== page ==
One of six climbers killed last week in a fall on Mount Rainier was an Intel executive who oversaw the Santa Clara microchip giant's business in Southeast Asia, the company disclosed Monday.

"Intel is greatly saddened to confirm that Intel Vice President Uday Marty is among the six mountain climbers missing and presumed dead following a fall on Mount Rainier," the company said in a statement. "We are providing support in this difficult time to Uday's wife and other members of his family."

The statement added that Marty "was an accomplished engineer and manager and was widely respected throughout the company.''

The death of the climbers, who were killed in a 3,300-foot fall, was the mountain's worst disaster since June 21, 1981, when 11 climbers perished in an avalanche. The location where the six died is so perilous, the National Park Service said in a statement, "there is no certainty that recovery is possible."

According to an Intel biography, Marty was managing director of the company's business in Singapore -- where he was based -- and in Malaysia, Thailand, Philippines, Vietnam, Myanmar, Laos, Indonesia, Cambodia and Brunei. He previously managed Intel's global notebook marketing at Intel's Santa Clara headquarters and had been heavily involved with netbooks, a small computing device powered by Intel chips.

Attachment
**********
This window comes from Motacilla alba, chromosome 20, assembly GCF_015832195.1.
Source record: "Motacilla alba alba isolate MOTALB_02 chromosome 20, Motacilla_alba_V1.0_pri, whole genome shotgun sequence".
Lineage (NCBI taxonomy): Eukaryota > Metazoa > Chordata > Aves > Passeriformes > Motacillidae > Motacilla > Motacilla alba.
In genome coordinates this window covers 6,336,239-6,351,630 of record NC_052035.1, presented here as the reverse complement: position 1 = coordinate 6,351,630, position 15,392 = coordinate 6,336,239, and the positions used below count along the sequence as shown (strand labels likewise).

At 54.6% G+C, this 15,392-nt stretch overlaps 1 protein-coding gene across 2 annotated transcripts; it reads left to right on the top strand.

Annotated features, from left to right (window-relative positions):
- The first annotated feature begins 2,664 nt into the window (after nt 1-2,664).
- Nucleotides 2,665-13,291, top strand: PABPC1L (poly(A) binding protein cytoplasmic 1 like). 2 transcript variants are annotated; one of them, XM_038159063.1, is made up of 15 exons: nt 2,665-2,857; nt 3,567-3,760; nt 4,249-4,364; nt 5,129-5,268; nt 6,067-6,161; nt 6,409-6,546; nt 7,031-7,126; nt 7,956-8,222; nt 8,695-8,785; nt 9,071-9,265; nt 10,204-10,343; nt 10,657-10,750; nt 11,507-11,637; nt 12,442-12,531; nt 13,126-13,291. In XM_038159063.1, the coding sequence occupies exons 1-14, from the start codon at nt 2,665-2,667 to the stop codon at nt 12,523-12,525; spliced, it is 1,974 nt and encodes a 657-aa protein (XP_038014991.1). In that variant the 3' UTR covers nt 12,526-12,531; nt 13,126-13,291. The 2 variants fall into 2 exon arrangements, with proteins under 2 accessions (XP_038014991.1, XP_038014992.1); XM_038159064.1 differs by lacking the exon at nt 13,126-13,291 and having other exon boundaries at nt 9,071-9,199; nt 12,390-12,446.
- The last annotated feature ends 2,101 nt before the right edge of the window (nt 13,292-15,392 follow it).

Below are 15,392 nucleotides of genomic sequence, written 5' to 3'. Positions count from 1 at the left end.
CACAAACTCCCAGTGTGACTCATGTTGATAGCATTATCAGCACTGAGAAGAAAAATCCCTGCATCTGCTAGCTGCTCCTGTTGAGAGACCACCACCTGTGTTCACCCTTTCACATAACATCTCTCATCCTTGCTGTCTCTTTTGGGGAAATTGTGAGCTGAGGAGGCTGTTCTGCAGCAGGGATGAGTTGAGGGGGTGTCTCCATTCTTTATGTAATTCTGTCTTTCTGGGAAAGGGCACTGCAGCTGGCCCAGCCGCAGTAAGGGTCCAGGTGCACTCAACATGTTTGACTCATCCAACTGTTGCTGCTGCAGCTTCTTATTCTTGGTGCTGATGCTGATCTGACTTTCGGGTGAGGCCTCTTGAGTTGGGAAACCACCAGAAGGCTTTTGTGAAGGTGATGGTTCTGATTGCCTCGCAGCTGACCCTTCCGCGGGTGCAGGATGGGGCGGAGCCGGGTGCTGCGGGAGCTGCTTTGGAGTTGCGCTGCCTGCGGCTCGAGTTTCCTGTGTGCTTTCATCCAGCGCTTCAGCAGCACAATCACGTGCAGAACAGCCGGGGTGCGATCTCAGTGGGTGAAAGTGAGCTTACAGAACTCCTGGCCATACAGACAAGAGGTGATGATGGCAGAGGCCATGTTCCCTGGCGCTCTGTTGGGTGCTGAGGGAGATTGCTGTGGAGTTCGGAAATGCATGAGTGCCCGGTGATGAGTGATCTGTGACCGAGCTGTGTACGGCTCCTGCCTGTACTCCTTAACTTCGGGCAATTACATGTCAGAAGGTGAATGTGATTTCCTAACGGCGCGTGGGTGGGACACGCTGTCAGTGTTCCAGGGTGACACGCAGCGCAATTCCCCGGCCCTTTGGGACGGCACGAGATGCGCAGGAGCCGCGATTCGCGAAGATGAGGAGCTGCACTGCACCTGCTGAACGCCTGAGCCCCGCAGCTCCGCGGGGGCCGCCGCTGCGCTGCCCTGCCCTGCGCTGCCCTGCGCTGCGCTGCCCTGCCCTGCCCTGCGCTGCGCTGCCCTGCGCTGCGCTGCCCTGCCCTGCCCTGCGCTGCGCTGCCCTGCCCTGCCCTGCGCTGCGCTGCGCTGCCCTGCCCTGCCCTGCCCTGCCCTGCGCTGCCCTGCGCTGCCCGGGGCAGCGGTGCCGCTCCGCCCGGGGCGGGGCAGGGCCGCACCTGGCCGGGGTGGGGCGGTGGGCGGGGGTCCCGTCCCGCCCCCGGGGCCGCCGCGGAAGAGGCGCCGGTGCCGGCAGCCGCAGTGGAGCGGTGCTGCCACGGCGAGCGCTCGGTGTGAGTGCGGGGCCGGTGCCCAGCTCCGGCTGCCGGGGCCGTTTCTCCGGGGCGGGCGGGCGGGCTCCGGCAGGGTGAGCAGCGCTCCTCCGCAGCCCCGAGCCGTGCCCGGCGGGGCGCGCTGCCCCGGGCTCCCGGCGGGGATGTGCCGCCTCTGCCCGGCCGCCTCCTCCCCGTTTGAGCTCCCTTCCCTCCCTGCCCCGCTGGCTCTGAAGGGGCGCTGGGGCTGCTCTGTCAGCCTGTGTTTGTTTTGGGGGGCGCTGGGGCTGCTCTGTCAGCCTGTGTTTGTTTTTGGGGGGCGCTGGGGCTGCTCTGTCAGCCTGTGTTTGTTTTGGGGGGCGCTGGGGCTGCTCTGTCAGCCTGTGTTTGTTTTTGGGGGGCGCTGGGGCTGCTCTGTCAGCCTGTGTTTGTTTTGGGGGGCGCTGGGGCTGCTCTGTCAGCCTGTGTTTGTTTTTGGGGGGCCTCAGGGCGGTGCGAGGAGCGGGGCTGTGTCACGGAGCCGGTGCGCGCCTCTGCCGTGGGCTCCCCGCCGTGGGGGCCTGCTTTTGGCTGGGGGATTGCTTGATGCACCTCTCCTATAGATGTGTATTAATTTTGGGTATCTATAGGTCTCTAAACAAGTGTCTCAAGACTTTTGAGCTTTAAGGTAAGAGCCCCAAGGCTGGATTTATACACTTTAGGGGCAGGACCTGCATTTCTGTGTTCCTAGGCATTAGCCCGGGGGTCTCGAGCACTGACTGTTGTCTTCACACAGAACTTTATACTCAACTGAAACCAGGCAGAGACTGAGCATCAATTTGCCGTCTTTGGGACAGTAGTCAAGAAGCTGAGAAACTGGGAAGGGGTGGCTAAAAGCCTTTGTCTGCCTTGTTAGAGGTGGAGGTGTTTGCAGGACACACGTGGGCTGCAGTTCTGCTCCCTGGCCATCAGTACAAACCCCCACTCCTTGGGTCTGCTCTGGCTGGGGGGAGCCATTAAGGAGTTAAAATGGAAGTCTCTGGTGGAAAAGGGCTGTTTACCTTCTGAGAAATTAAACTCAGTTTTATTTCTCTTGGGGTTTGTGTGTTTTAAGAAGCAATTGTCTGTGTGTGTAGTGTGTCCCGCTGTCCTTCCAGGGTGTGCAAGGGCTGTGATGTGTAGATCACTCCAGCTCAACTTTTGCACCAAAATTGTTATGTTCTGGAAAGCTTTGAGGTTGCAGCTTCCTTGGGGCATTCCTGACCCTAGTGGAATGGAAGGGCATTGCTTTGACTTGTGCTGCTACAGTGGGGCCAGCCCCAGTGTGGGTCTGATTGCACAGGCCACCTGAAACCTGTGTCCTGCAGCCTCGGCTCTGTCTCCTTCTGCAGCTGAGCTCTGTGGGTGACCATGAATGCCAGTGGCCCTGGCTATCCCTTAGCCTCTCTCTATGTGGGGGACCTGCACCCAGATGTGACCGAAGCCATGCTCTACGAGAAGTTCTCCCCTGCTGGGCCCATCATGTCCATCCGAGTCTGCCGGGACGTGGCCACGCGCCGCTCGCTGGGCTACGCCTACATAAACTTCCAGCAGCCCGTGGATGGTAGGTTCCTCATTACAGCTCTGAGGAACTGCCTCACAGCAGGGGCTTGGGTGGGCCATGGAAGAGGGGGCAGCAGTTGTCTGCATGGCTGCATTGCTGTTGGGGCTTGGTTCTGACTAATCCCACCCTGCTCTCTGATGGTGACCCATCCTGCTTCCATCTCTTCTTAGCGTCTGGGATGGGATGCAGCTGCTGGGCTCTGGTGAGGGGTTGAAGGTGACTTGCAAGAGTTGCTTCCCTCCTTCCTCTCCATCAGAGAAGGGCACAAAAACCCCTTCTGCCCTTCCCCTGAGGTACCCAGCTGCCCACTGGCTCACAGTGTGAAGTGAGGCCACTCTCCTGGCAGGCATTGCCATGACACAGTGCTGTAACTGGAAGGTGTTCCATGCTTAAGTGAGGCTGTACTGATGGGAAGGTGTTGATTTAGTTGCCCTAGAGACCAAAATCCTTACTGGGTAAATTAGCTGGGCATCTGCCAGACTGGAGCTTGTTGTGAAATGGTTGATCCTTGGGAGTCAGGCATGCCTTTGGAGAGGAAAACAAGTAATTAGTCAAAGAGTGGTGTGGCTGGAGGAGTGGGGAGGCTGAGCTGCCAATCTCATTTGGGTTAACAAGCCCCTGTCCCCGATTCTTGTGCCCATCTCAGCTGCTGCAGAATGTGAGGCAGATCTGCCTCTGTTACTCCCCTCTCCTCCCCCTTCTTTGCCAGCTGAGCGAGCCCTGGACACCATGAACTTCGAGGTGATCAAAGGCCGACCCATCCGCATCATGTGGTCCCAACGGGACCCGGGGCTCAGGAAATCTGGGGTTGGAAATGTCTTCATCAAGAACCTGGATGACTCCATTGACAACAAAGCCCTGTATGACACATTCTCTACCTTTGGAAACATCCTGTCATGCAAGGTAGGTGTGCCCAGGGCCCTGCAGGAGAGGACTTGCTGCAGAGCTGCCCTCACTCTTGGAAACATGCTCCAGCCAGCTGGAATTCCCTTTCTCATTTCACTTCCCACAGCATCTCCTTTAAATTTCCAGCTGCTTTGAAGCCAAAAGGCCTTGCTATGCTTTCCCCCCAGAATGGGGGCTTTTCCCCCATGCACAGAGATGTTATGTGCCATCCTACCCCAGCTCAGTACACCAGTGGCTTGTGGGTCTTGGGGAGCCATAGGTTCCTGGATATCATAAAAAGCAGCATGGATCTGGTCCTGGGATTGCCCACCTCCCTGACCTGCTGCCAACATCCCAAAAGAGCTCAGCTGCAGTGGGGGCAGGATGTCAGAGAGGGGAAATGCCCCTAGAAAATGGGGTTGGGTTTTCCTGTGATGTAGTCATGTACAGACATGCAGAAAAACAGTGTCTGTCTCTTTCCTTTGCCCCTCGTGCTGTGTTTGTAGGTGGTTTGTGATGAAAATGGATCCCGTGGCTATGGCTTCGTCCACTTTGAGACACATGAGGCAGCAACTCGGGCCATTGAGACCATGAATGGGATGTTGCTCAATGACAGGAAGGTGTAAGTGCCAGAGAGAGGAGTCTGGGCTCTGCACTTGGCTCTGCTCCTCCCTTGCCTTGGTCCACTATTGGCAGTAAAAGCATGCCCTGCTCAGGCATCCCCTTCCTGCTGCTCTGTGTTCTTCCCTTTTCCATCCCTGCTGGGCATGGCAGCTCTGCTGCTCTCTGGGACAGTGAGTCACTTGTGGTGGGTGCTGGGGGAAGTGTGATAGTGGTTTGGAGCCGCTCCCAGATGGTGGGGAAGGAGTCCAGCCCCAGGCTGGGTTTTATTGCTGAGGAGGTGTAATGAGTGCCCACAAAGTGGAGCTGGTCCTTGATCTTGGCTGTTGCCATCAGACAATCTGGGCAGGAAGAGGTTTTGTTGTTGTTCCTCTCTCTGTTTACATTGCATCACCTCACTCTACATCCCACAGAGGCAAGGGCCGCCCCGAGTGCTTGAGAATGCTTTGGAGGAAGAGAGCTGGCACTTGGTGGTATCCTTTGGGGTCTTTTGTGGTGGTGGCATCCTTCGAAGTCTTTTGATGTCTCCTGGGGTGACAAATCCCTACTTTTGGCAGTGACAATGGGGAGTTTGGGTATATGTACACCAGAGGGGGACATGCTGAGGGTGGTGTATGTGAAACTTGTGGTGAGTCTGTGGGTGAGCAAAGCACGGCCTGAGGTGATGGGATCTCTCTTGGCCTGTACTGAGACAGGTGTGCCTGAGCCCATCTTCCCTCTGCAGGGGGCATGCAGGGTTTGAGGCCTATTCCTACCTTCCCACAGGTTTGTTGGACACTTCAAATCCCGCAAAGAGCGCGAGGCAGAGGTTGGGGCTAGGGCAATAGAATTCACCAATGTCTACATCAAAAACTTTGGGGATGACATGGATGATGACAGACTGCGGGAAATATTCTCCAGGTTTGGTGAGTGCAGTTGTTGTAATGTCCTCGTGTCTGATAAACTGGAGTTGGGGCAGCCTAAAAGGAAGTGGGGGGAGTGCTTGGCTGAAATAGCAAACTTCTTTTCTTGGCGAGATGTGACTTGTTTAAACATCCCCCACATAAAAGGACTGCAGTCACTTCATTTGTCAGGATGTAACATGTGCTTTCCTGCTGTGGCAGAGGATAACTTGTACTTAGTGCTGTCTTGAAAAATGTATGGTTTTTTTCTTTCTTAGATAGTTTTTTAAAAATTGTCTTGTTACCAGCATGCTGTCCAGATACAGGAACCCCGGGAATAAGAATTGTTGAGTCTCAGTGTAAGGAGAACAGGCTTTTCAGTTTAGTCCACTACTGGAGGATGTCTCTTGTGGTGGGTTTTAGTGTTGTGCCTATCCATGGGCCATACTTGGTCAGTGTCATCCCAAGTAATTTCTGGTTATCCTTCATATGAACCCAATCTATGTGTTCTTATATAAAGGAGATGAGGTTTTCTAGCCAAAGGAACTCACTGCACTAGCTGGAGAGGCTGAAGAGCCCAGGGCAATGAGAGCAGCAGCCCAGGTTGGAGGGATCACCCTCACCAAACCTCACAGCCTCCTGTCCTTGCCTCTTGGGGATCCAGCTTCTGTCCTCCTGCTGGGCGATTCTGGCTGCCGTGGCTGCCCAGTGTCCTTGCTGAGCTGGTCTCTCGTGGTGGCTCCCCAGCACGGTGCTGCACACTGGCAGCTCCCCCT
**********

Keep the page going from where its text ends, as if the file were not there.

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Marty, 40, joined the company in 1996, spent eight years as a design engineer and manager, and also worked as a technical assistant from 2005 until 2007. He held a bachelor's degree in electrical engineering from Nagpur University, a master's in electrical engineering from Mississippi State and an MBA from the Thunderbird School of Global Management. He was a recipient of the Intel Achievement Award in 2008 and 2010.

The six climbers -- two guides and four clients from Seattle-based Alpine Ascents International -- were last heard from at 6 p.m. Wednesday by satellite phone. At that time the party was at 12,800 feet with plans to camp overnight. When they failed to return Friday as planned, the company contacted park rangers. Alpine Ascents is the company that lost five Sherpas on Mount Everest this spring.

The park service said it won't conduct ground searches for the climbers because falling rocks and ice make the area extremely dangerous. But it said it will periodically monitor the site by aircraft.

It's not clear what caused the accident. A snow slope might have given way or the climbers may have been swept off by rock and ice debris, according to park rangers. Avalanches also occurred in the general area.

The Seattle Times contributed to this report. Contact Steve Johnson at 408-920-5043. Follow him at Twitter.com/steveatmercnews.